Legal Education in India

By Arushi Garg

Recently, in an interview of Professor Upendra Baxi, the Rainmaker explored the condition of legal education in India, and his sustained endeavours to make legal education in India socially relevant.

Professor Baxi’s concern started with his first teaching assignment in India when he realized “with a degree of astonishment, if not horror” what passed off as legal education in India. The basic reason was the focus of Indian education on doctrinal modes of study and the law as it is, coupled with the relegation of the exploration of the law, as it ought to be to optional and “wayside” courses. He drew upon his activist experience in Sydney and Berkeley to have a meaningful dialogue about how to proceed in his attempt to provide a social-science base to the understanding of law.

His efforts received support from both pioneers in the field of legal education as well as from young, upcoming scholars. The idea was to promote a healthy academic environment aimed at legitimating a different perspective as co-equally important as doctrinal research without debunking the importance of the latter. It was in such an environment that the idea of a National Law University (NLU) first emerged.

On the question of the Bar Council of India (BCI) and the NLUs, Professor Baxi was somewhat restrained in his responses. He did talk about being invited to help in the proposal of an NLU by the Ram Jethmalani, Chairman of the BCI at that time. While there was no question of his leaving DU at that stage, he reminded them of how the BCI has a special stake in legal education. Today, he is disturbed that hardly any senior counsels keep this fundamental fact in mind. While the BCI is mostly willing to regulate legal education in India, they are strangely reluctant when it comes to contributing resources.

This point raised by him is specifically important because in real terms, this means that often, law students are incapacitated from seizing the opportunities that are available to them, with many of the brightest minds in the country being simply incapable of financing themselves through international moots, summer schools or exchange programmes.

The direct consequence of the BCI’s general unwillingness to provide aid also means that a lot of institutions that were meant to be centres of excellence are practically privatized bodies, with little regard being given to equity. Mediocrity has been accepted as the norm, especially when it comes to faculty. There is either a dearth of good faculty, or the unwillingness to look for them actively.

The Vice-Chancellor of one of the best-known law schools in the country has been known to respond to complaints of incompetent faculty by saying, “If you can find them, I will appoint them.” Hardly the job description of a law student, but when you hear these responses often enough, slowly, and sadly, they stop sounding outrageous.
The failure to achieve culture of “excellence” that the NLUs sought to create remains the bitterest disappointment of all. Legal education has been broken down to CVs, and unhealthy, cutthroat competition. The average NLU student will learn how to answer the question, rather than solve the problem. A common lack seems to be the ridiculous emphasis on handwriting and presentation in exams—a problem other places have solved by digitizing exams with the help of anti-cheating softwares.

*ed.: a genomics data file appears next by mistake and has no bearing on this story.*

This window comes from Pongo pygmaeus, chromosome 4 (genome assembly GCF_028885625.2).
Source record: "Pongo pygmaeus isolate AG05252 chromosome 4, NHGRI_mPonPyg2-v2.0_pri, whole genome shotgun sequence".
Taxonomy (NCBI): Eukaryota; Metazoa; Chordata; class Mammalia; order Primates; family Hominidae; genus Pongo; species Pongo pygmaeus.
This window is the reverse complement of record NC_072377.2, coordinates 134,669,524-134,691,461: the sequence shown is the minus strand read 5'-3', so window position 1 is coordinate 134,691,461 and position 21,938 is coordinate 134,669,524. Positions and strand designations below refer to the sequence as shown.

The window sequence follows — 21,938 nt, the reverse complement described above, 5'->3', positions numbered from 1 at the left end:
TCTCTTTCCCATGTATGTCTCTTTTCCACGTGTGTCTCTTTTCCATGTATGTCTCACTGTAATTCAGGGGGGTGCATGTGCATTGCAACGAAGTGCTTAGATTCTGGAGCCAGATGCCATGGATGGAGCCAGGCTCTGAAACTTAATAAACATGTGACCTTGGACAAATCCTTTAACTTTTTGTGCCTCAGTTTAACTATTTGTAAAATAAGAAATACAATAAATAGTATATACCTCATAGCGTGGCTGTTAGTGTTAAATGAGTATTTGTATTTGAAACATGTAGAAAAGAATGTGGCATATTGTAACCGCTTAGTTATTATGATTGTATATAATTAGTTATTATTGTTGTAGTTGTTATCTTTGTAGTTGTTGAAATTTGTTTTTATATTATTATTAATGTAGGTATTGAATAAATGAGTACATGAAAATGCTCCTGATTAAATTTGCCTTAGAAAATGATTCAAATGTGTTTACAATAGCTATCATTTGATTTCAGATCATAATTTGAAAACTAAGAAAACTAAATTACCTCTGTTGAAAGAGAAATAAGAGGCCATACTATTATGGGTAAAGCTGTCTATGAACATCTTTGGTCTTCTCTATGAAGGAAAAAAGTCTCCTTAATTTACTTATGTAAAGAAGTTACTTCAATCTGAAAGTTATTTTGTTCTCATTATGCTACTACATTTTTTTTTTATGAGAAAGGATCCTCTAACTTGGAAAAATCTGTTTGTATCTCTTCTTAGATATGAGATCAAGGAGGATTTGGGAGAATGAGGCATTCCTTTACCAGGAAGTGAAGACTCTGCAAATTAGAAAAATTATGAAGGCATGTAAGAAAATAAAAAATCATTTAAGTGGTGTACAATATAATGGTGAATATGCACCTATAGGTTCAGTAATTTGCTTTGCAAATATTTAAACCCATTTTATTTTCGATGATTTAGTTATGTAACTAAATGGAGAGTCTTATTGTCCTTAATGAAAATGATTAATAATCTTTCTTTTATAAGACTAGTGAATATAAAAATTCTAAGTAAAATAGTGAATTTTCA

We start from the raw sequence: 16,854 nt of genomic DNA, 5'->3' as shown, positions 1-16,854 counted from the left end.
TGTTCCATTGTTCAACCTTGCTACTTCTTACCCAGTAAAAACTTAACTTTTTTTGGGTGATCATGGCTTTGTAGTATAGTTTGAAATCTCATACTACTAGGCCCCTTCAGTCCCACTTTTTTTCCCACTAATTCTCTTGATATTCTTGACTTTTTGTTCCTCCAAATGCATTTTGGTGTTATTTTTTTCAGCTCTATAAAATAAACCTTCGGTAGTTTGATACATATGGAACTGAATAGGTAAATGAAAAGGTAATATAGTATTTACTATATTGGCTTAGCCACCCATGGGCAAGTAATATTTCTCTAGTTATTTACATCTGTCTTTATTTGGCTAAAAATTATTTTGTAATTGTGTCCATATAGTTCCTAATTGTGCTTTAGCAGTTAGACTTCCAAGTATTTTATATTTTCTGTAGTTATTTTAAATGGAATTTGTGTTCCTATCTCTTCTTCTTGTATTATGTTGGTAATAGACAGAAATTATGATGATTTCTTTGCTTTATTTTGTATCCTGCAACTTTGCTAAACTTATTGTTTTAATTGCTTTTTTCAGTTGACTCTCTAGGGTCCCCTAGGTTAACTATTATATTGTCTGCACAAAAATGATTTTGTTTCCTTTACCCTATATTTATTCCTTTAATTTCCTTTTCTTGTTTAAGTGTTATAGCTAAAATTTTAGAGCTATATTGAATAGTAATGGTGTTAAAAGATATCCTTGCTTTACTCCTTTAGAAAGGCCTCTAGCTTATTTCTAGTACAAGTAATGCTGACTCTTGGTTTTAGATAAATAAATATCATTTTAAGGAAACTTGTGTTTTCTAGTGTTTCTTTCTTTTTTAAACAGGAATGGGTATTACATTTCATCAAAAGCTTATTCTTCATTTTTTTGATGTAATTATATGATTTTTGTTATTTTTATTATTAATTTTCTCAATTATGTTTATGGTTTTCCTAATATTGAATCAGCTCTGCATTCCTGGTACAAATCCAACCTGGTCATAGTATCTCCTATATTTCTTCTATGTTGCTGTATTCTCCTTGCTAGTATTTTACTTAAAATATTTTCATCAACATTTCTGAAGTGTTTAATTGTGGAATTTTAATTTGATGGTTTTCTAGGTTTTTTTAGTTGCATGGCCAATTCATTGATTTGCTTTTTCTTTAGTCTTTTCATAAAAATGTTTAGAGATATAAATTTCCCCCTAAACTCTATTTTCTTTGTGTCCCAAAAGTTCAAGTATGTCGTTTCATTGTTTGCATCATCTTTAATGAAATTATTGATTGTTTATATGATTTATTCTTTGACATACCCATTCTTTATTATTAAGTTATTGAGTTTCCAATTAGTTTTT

This is not to say all is lost. As a student of these Universities, I can vouch for the fact that I have sat through at least some courses that have changed me in very fundamental ways and challenged me to think in innovative ways about issues of justice and equity. I am sure a lot of other students in my position feel the same way. But this should not take away from the fact that there is a long way to go.
Professor Baxi’s only hope is that these institutes will realize that it is time for introspection, to examine their faculty as well as their original goals in the light of their current structure. In saying this he echoes the hope of NLU students across the board.

When asked about the new generation of legal education in India, Professor Baxi expressed his impatience when it came to ministerial “mission statements” and some “excess known as the Knowledge Commission.” In his words, “What do new generations signify? Growth in self-reflection, wisdom, and capacity to serve the underprivileged. Now by this criteria, there is no new generation – broadly speaking – of legal education.”

This is an apt summation of the crisis in legal education that has hit the country. After all the lofty goals we read about, for the average NLU first year, law school can stand to symbolize very bitter disillusionment. The emphasis on learning by rote, statutory provisions, case names and bench strengths can be stressful as well as meaningless. This is in sharp contrast to most other Universities in the world, where most students are given the option of take-home exams, research papers and at the very minimum, are allowed to take in external material for classroom exams that shift the burden from mugging up to understanding.

The social relevance of the law cannot be restricted to adding subjects to the course even though this is the all-important first step. Understanding and writing about law and poverty in India can be an exercise entirely divorced from internalizing what you learn.

Professor Baxi has talked of realizing the dream of having both kinds of law persons—“those who are technocratically competent and those who can perform the roles of soldiers of justice.” This is the laudable aim with which the NLUs started off, but as of now, this goal remains largely elusive.

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